This is an extreme example of poor network security and one that was very easy to identify. The majority of holes in security are not so easy to spot. My team were involved in the investigation of an ongoing online fraud some time ago. The perpetrators had hacked into the supposedly very secure system and were initiating small regular credit card refunds. The fraudsters were very knowledgeable about the business as they understood the nature of the business and knew exactly what they could get away with and remain under the radar. Although they were small transactions they amounted to an equivalent today of around £100,000 per annum and it had been going on for several years. If it wasn’t for the diligence of the Head of IT spotting something strange in the data, it may have continued for many more years.
“Industrial espionage may sound like the stuff of Hollywood or Pinewood but it is a reality.”
The real problem is that this type of fraud often does go unnoticed and the villains are not always twilight individuals hacking from their bedrooms seizing opportunities as they arise. Industrial espionage may sound like the stuff of Hollywood or Pinewood but it is a reality, and attacks are likely to be very well organised and highly targeted. I have known of several customers over the years who have been victims of industrial espionage. One of these victims was a commodity broker in the City. The Head of IT discovered their systems had been compromised by a competitor. It took several months of undercover work on his part to expose the illegal activity. Although the access was blocked the case was deemed far too complex to take any further. They never found out the true extent of the damage caused but my customer’s business folded a few years later.
Staying on the information security theme for a few minutes, we were engaged with a customer to help with their PCI DSS compliance. As part of the exercise we were asked to examine and challenge the firewall rules. They had several firewalls at a number of locations and there were so many rules opening up paths from the outside to internal systems it was questionable whether these firewalls were actually doing anything to secure the network. We identified around six rules that were current but the remaining rules – hundreds across the firewalls -were a mystery. When I asked the IT team what these rules were for no one knew. If no one knew what they were for, there was even less chance of anyone knowing if they had been used for illegal access.
“Take you through it? How long have you got? It takes around hour and a half to login.”
The last of these examples of acquisition focusses on perception, in particular how an IT team’s perception of a problem can be a world apart from the end user’s experience. Some time ago one of my customers acquired a fairly substantial business. The acquired business already had a network serving all of their sites that was quoted as being ‘state of the art’ and more than capable of supporting the business into the future. As a result, we were stood down as we were surplus to requirements now everything was in hand.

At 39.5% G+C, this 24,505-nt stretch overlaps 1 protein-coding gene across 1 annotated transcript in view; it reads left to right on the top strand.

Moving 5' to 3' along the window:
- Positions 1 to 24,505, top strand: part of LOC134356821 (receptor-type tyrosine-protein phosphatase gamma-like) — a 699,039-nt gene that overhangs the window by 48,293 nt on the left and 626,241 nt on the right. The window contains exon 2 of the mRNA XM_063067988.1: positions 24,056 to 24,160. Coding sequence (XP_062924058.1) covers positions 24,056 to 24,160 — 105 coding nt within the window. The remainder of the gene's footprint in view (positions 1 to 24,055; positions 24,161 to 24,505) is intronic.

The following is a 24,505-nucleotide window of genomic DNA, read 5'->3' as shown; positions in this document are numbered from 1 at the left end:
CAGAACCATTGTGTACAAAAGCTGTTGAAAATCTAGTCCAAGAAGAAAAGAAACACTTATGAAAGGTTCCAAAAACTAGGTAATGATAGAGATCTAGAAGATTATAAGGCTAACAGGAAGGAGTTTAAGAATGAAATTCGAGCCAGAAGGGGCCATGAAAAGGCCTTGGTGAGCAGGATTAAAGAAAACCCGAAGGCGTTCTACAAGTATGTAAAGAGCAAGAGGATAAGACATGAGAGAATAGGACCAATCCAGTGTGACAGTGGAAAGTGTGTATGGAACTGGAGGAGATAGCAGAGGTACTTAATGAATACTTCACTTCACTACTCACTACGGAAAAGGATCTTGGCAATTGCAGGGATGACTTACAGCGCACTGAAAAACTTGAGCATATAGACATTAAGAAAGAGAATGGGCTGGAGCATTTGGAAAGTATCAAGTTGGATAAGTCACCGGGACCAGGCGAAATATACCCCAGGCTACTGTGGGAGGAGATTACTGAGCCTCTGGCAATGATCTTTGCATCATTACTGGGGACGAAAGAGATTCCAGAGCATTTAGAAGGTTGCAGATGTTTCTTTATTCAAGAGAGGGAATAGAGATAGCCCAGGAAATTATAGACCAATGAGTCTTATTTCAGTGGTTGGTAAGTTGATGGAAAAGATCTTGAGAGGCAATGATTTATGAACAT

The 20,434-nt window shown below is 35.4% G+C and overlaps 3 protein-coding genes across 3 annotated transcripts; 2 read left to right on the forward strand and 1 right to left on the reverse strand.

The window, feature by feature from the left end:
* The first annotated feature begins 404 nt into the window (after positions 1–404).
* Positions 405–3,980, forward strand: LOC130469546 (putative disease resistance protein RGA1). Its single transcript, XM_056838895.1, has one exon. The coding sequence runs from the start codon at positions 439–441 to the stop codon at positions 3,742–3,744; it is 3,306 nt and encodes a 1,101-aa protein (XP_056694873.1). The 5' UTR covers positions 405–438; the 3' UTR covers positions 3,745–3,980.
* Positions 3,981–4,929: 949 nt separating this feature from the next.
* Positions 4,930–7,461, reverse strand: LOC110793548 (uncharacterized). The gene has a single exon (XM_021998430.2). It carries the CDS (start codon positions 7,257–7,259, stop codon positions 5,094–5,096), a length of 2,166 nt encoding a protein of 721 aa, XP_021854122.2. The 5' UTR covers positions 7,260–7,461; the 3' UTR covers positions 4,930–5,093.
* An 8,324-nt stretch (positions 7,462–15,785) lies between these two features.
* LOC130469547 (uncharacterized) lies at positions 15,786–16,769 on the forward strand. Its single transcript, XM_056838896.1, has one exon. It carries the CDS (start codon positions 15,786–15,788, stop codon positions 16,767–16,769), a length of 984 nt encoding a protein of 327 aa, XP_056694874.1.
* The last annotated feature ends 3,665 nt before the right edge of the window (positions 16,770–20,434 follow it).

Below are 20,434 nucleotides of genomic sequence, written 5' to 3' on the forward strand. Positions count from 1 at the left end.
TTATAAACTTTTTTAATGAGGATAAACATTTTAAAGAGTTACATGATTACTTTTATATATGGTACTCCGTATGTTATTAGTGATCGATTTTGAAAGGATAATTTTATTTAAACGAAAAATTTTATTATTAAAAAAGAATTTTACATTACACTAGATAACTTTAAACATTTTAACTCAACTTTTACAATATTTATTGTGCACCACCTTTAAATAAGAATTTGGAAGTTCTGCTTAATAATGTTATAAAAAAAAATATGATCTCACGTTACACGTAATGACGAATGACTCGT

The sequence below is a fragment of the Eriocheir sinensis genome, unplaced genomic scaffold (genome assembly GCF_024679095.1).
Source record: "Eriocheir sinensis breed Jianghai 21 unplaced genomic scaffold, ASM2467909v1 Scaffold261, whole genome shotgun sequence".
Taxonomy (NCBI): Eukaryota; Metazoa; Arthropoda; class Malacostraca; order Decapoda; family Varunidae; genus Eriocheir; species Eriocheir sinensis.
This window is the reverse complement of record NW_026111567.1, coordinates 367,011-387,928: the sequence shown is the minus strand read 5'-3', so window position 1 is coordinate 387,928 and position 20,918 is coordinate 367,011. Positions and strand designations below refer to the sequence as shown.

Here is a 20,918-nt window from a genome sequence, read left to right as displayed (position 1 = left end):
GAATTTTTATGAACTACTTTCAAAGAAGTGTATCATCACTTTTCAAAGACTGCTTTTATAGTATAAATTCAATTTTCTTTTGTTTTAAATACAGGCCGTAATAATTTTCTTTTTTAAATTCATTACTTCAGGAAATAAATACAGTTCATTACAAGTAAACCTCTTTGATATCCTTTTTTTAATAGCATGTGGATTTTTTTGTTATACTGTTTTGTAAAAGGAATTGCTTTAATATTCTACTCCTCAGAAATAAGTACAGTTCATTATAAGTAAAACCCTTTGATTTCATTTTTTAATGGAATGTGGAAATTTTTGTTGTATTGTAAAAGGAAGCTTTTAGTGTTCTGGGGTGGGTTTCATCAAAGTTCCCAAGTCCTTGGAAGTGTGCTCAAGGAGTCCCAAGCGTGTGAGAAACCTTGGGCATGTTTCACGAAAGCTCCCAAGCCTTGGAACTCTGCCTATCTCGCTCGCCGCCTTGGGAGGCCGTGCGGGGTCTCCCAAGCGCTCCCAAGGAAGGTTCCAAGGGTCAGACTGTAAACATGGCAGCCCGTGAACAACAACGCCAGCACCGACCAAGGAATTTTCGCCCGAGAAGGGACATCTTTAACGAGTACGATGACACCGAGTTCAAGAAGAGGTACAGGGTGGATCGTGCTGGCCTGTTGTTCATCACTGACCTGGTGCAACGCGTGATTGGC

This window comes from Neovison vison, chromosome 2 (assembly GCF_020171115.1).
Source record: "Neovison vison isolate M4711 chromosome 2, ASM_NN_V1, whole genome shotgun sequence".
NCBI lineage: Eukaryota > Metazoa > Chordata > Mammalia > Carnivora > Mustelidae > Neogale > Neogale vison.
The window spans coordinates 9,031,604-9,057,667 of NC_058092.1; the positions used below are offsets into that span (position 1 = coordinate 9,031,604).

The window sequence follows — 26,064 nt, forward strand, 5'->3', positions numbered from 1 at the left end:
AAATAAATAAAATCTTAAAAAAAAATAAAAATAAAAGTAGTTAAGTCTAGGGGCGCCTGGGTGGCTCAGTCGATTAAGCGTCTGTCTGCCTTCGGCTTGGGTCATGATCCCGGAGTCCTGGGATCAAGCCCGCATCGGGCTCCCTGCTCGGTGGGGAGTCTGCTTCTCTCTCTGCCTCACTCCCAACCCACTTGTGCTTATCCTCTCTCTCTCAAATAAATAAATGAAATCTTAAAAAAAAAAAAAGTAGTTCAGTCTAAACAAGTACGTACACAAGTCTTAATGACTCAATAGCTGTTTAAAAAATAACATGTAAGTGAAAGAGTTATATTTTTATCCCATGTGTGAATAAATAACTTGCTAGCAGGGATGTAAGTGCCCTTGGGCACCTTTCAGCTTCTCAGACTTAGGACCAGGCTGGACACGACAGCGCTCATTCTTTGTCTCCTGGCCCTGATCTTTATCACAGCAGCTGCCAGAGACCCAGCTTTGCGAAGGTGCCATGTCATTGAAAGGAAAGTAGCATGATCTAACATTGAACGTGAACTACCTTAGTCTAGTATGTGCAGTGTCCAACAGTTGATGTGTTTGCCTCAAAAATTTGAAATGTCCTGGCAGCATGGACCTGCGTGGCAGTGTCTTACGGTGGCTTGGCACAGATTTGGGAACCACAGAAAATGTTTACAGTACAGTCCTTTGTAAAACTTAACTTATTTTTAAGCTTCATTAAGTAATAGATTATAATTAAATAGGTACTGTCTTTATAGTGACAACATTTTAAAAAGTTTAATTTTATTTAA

As the acquiring business deployed their systems it was becoming fairly clear that something was not right. My customer’s business systems that worked very well over their existing WAN kept failing over the acquired network. Systems had become so unreliable they were business threatening.
I was asked to investigate the issues on the acquired WAN and chose the least reliable site to start. When I arrived I asked one of the staff to take me through the login process. He laughed and said. “Take you through it? How long have you got? It takes around hour and a half to login.” And, he wasn’t joking. I went off to make a cup of coffee, made a few phone calls, went for a walk and when I returned the hour glass was still there. At approximately the 94th minute we were in.
“The IT team didn’t believe the users, they put their claims down to exaggeration and had never sent anyone to site to investigate.”
What amazed me was that 80 miles away the IT team were totally unaware of the problems faced by their users. When I investigated further, this was the norm rather than the exception. If two people tried to login at the same time it would take well over two hours. Unbelievable! And that was the problem. The IT team didn’t believe the users, they put their claims down to exaggeration and had never sent anyone to site to investigate.
Lessons to be learned in all of these incidents? Absolutely! Some IT people dread these major events such as relocations and mergers. But I believe they are an amazing opportunity to go through the IT estate with a fine toothed comb. When you know your IT estate intimately it is easier to manage, easier to secure, easier to maintain business continuity and, you get to sleep at night. Of course it is possible to gain this level of detail as a standalone project. However, unless you can devise a comprehensive test regime to verify the gathered data, the lack of the ultimate ‘real test’ that a relocation provides means there is a higher risk of something slipping through the net. Anything that slips through the net may come back to bite where it hurts at a later date.
“…as the old saying goes, ‘the devil is in the detail’ so that is where we have to start.”
So, what are the lessons? The lessons are many, but as the old saying goes, ‘the devil is in the detail’ so that is where we have to start. Gathering information.
I will go into that in the next part of this two-part blog, but before I close the first part I just want to reiterate the ideas shared here apply to relocations, mergers, acquisitions (business acquisition or a new head of IT acquiring an existing IT estate) as well as development or redevelopment of IT or digital strategies and establishing and maintaining a security policy. Even if you have no specific compelling need for this information, it is still essential for the safe and reliable operation of your business network.